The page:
After considerable time spent admiring the quality of “Super Mario Bros.” sealed. video game, Rick Harrison gets right to the point and asks the salesperson how much he wants for it. The salesman responds coldly, “It’s a piece of history, it’s something I find it hard to part with. But I would sell it for a million dollars.” Rick repeats the number to the salesperson just to make sure he heard it right, and there’s no doubt he’s serious. A long silence follows this absolute blockbuster of a prize – that is, until Chum breaks it by calling everyone in mind, “That’s a lot of money for a video game. “
Rather than throwing the seller away for wasting his time, Rick decides to call the Wata company, which assesses the quality of old video games, to see if they can get someone to come to the store to determine if the asking price by. the seller is suitably high or just plain greedy. Soon after, Wata founder and president Deniz Kahn walked through the store’s doors himself to offer his expertise. He immediately recognizes the game as “possibly the most important piece of video game history that our rating company has ever seen.”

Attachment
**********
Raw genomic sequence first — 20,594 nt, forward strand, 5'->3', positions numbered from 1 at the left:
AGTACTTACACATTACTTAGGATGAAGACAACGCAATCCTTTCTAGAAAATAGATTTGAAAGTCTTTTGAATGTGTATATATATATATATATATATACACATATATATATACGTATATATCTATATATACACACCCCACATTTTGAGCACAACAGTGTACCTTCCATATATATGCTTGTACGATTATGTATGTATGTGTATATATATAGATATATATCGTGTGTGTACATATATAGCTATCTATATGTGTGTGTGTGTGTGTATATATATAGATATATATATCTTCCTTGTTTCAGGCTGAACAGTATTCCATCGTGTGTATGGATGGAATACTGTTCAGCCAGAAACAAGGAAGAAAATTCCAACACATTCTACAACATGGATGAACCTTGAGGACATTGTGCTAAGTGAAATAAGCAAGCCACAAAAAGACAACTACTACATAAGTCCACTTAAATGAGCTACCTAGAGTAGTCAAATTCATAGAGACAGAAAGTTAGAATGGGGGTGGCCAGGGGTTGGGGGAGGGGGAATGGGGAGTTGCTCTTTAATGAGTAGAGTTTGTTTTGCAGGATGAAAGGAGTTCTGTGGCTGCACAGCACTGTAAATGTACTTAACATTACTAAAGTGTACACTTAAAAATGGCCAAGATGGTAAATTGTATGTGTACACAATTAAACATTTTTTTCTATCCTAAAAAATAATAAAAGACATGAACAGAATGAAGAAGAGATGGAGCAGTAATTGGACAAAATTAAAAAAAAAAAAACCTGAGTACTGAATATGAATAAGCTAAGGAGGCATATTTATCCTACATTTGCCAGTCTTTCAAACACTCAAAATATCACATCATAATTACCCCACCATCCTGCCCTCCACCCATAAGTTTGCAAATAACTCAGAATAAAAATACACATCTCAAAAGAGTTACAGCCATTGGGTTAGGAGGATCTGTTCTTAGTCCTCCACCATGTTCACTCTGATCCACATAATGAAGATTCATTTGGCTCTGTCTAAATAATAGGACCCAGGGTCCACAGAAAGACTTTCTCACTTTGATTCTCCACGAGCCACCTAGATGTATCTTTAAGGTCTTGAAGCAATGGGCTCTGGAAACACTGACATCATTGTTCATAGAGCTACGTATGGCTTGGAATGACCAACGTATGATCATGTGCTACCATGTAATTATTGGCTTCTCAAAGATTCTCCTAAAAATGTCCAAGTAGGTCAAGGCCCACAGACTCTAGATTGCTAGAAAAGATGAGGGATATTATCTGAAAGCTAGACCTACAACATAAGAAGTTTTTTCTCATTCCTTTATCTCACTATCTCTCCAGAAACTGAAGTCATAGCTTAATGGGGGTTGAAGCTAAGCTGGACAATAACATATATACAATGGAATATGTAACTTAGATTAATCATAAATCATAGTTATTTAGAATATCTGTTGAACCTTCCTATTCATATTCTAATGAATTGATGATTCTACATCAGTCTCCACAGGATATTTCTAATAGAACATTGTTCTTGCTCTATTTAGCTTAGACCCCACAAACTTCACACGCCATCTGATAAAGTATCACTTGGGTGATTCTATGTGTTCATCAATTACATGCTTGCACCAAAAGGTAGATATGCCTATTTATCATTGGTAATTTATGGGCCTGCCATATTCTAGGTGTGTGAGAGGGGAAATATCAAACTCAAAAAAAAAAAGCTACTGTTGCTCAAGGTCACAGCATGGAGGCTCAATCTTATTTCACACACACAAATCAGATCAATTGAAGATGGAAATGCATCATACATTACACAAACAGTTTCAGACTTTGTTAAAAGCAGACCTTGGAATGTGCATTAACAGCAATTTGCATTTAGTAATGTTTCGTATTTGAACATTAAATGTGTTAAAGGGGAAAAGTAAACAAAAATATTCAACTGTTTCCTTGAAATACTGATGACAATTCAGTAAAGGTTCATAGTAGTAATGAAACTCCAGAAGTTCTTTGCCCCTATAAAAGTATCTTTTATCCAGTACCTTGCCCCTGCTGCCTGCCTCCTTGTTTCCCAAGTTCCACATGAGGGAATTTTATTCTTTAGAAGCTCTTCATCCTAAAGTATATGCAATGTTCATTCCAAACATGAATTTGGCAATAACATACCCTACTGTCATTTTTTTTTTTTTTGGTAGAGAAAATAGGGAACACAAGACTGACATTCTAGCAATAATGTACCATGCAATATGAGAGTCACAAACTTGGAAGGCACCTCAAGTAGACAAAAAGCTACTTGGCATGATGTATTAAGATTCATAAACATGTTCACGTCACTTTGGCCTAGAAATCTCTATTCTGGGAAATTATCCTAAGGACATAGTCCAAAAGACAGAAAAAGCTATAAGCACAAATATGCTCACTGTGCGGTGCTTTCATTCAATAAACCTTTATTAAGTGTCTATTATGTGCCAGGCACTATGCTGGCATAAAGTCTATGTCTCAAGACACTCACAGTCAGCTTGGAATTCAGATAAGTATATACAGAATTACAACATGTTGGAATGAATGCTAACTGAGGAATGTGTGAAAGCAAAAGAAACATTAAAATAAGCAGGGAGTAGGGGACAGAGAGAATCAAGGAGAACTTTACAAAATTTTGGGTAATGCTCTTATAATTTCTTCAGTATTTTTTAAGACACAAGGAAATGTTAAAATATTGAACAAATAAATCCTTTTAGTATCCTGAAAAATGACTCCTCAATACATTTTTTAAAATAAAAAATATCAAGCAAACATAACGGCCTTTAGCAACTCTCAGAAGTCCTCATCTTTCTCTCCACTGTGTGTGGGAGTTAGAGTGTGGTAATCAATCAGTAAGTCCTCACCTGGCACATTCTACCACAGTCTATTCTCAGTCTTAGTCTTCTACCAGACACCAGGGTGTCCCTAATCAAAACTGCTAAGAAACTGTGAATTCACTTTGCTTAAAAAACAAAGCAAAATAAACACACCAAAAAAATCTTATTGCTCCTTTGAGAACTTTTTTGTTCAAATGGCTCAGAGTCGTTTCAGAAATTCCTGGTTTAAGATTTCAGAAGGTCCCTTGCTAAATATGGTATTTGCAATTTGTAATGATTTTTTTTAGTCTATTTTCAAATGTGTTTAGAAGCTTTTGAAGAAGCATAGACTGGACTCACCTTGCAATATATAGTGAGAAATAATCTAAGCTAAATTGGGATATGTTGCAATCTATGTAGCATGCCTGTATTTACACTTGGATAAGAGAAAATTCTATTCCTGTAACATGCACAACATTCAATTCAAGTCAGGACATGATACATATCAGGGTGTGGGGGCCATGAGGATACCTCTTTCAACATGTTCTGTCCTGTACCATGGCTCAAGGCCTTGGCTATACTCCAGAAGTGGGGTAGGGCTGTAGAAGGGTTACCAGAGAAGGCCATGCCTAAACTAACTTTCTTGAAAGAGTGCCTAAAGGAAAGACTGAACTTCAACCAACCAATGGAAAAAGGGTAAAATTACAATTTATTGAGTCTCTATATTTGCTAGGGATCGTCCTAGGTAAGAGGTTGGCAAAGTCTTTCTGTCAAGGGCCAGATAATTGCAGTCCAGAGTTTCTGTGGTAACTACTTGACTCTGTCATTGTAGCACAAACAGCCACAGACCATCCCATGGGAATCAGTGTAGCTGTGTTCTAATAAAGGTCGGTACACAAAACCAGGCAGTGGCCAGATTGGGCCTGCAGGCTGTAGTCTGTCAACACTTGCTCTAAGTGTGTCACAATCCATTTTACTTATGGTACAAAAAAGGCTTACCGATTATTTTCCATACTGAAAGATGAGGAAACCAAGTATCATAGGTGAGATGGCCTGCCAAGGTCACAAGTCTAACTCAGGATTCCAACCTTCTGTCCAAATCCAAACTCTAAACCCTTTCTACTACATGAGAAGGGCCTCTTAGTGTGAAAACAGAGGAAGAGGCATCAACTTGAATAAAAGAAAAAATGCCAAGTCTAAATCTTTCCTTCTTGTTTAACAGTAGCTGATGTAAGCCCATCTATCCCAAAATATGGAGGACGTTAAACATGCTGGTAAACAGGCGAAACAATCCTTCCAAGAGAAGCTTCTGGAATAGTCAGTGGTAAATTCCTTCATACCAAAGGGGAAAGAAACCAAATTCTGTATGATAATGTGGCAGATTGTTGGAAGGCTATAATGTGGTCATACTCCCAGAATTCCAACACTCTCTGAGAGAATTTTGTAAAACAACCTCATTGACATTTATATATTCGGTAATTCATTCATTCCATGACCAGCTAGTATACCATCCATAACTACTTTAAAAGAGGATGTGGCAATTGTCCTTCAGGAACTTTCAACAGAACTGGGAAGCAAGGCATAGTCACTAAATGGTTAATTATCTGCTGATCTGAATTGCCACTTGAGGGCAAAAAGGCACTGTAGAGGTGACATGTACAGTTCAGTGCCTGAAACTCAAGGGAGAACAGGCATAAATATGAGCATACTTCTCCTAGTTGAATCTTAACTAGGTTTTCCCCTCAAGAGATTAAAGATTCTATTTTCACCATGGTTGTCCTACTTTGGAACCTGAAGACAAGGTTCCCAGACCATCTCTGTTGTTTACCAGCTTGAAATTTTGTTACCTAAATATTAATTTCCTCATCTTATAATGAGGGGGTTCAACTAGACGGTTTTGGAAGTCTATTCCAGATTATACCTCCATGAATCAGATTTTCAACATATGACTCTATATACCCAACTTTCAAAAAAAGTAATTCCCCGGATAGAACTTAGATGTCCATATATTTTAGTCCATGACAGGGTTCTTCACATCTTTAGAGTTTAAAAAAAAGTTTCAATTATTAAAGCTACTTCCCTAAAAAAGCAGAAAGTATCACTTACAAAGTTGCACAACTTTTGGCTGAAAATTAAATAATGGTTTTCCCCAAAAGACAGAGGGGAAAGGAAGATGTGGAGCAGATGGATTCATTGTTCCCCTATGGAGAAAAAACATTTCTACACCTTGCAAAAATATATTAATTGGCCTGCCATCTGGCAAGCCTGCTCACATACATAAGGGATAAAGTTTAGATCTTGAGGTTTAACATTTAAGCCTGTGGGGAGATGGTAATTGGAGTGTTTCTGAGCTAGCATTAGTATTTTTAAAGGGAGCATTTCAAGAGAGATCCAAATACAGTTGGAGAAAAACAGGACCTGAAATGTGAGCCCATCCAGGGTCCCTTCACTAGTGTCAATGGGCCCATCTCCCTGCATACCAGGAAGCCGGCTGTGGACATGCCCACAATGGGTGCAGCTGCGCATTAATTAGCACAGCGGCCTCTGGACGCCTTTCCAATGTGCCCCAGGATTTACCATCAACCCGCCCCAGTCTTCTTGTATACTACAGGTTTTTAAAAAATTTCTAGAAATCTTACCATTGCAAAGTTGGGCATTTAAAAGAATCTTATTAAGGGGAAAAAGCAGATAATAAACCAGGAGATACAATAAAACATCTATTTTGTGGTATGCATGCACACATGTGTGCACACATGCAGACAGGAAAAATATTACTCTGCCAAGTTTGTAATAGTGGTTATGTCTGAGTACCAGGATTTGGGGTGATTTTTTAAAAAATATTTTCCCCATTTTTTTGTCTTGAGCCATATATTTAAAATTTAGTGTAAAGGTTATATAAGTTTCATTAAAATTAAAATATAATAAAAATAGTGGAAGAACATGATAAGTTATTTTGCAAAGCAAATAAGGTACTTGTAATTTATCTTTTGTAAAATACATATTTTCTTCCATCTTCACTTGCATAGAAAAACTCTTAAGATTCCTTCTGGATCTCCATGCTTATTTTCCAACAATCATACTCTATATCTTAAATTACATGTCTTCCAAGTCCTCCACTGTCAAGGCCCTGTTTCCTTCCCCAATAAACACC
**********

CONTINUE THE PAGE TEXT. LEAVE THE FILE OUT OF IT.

The game is old and in great condition, and its rarity and value is extremely high as it comes from the test batch of around 10,000 games that Nintendo only produced from 1985 to 1986 when it first tried out. times to introduce its NES console in the United States. Marlet. This can be determined by the fact that the game is sealed with a sticker and not shrink wrap. Of these 10,000 or so games, only one – this one – remains sealed.